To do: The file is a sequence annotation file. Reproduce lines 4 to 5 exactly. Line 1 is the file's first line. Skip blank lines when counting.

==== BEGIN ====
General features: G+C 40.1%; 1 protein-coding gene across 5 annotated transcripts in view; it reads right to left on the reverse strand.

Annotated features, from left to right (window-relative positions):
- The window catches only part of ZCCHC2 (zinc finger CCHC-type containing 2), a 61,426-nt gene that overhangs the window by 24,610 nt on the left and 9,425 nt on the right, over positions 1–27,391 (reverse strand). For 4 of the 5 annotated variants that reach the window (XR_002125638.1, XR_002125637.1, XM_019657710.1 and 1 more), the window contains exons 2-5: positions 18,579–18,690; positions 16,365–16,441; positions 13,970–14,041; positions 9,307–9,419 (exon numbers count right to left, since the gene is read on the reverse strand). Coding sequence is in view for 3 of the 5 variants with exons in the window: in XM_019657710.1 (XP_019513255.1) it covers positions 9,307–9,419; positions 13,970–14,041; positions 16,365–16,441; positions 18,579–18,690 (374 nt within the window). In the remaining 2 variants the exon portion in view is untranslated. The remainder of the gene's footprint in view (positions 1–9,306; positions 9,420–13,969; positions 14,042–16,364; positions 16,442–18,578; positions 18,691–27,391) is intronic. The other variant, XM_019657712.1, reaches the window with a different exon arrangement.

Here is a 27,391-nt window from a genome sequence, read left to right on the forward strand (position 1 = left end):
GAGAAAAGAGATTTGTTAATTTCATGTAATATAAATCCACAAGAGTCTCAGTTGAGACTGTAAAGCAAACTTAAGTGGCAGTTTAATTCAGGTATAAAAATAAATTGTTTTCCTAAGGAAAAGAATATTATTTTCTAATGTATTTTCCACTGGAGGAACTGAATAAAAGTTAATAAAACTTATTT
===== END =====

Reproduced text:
Here is a 27,391-nt window from a genome sequence, read left to right on the forward strand (position 1 = left end):
GAGAAAAGAGATTTGTTAATTTCATGTAATATAAATCCACAAGAGTCTCAGTTGAGACTGTAAAGCAAACTTAAGTGGCAGTTTAATTCAGGTATAAAAATAAATTGTTTTCCTAAGGAAAAGAATATTATTTTCTAATGTATTTTCCACTGGAGGAACTGAATAAAAGTTAATAAAACTTATTT